Close your eyes.
Actually, keep them opened because you have to keep reading.
Imagine a train moving at a constant speed. You’re traveling inside the train, in a seat near a window. There’s a computer resting on a table right in front of you. On its screen, a random frame from a secret project is being rendered looking like this:
The above image is the result of using a mixture of offscreen render targets and particle systems to generate a lot of soldiers in real-time, in a similar fashion as other impostor techniques out there. In this case, each particle represents a group of soldiers (in order to avoid clones as much as possible) and they are walking from the left to the right of the screen. Don’t pay attention to the bearded guy at the front.
Did you noticed how the “density” of the soldiers seems to increase after some point at around the middle of the screen? That’s the symptom for the problem. Particles are generated using a uniform distribution random algorithm, and therefore there’s no reason for the empty spaces between them.
If we look at the debug version of the same frame, we would see something like this:
As shown in the image above, the particles are indeed uniformly distributed. Then, where are the soldiers?
Here’s another clue: if I turn the camera just a little bit to the left, I get the following result:
This seems to indicated that, although the soldier-particles do exist, they are just not being rendered in the right way. Actually, I’ve dealt with this kind of problems before and they always seem to be related with object sorting and transparency.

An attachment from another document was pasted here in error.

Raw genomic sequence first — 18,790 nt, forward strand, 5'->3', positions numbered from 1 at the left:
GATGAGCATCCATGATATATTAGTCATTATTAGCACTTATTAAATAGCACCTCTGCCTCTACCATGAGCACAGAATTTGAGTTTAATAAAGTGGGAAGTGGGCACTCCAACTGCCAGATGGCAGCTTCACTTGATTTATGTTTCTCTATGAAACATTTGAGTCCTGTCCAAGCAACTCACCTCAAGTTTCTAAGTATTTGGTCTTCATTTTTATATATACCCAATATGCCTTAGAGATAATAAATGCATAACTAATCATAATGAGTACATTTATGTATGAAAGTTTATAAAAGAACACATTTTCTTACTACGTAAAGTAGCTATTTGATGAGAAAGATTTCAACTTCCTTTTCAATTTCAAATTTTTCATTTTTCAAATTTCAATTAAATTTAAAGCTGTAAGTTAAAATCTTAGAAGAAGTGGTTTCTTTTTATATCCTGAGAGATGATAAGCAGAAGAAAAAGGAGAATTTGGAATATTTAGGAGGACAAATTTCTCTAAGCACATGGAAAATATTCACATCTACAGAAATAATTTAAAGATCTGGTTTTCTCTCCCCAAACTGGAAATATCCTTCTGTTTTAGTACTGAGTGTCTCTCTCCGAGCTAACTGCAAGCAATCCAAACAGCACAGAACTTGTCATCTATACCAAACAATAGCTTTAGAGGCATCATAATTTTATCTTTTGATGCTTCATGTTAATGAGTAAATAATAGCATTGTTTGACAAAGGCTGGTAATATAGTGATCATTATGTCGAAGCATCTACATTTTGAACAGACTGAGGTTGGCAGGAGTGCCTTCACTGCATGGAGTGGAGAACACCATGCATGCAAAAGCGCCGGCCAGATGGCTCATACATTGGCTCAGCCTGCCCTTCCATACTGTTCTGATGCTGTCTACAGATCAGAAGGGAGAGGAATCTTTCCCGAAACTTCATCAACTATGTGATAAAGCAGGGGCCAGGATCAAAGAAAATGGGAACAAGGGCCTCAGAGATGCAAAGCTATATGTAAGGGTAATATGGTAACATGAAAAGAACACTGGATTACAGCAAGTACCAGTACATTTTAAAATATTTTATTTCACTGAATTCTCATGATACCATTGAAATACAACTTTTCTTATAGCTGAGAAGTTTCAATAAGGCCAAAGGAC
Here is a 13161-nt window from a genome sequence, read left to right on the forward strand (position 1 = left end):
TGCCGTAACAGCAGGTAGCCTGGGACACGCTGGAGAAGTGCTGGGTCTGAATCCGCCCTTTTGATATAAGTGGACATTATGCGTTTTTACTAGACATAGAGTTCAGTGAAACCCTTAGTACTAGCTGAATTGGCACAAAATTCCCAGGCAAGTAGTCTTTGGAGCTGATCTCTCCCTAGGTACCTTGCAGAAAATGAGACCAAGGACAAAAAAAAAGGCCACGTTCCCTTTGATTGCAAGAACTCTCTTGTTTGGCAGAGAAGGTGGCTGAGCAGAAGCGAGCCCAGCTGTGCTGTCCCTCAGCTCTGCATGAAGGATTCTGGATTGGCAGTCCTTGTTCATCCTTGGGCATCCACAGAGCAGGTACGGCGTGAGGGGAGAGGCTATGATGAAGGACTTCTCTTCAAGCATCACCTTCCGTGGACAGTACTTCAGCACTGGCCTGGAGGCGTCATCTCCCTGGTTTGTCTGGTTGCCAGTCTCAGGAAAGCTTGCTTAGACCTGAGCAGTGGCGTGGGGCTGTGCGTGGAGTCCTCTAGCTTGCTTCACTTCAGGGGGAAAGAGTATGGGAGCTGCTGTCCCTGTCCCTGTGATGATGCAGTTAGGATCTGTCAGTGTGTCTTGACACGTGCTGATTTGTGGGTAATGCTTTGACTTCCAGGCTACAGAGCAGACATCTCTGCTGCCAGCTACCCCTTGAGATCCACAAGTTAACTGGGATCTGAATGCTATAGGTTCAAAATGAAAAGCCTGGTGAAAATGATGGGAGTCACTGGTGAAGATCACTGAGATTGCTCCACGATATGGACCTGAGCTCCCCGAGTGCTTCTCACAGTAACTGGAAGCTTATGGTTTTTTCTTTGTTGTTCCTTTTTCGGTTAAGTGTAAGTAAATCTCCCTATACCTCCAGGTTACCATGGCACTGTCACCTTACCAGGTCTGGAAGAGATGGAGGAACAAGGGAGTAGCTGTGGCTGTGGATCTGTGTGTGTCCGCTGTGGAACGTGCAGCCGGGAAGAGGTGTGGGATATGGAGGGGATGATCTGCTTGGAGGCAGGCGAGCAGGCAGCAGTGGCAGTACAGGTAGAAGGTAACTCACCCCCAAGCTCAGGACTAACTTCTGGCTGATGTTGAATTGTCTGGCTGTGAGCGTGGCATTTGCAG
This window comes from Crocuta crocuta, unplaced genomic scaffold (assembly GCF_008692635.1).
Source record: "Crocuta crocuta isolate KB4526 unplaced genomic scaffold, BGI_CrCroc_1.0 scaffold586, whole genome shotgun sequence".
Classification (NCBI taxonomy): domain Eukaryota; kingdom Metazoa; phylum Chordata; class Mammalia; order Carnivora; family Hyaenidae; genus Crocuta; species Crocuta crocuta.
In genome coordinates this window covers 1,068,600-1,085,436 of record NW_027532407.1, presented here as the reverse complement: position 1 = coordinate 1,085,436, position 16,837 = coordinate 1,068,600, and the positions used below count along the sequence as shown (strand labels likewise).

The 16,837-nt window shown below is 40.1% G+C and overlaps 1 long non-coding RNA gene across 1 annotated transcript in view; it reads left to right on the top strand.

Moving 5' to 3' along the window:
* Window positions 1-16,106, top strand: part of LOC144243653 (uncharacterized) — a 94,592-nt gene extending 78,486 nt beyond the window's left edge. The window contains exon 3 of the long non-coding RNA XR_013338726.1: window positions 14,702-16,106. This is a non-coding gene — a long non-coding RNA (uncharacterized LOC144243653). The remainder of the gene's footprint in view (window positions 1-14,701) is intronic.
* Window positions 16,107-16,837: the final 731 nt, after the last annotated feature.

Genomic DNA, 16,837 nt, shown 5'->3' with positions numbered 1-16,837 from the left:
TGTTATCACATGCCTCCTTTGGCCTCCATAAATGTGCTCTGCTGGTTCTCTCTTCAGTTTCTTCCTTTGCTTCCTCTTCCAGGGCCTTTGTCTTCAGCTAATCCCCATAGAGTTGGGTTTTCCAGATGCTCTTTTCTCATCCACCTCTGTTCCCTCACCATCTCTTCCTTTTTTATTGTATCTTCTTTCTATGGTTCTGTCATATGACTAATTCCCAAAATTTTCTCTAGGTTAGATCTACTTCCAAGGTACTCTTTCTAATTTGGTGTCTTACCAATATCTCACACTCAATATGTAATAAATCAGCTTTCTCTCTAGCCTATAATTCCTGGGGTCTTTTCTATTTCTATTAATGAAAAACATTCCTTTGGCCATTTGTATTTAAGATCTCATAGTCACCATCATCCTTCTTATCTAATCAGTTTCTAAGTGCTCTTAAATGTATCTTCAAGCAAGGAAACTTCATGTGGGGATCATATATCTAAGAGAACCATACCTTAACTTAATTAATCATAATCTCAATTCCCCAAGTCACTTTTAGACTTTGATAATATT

Distance to the Camera
Before any particle is rendered on the screen, they must be sorted in the right order for the transparency to work. OK, so particles are not being sorted and we just need to implement that, right? Alas, after checking the code, it turns out that the particle system does perform sorting over live particles, ordering them from back to front based on the camera position. And yet the problem remains.
It turns out I was making the wrong assumption here. Particles are being reordered, true, but the algorithm handles them as points instead of billboards (quads that always face the camera).
Let’s look at the following diagram:
The above diagram is quite self explanatory, right? No? OK, let me try and explain it then.
In the first case, particles are sorted using the camera position (just as in the current implementation). There are tree distances to the camera (d1, d2, d3). If we use the camera position as reference, the order in which the particles will be rendered will end up being 3, 2, 1 (back-to-front, remember). But that result is incorrect.
Particle 2 (the one in the middle) is indeed closer than particle 3 to the camera position, but it should be rendered before particle 3 in order to prevent artifacts like before.
The second scenario is the right one. We have to sort particles based on their distance to the near plane of the camera, not its position. That way, particles are correctly rendered as 2, 3, 1 (again, back-to-front).
This change produces the correct result:
All soldiers are successfully rendered and our army is completed.
We should keep in mind that, while this method fixes this particular sorting problem, it may not work when particles are rotated or they intersect each other. There are other approaches that attempt to solve those cases and, depending on what we’re targeting for, those might end up being too expensive to implement.
That’s it for today. Time to get back to my cave now.
See you later
PS: If you’re still wondering what that thing about the train was, well, I guess I’ve been watching too much Genius lately…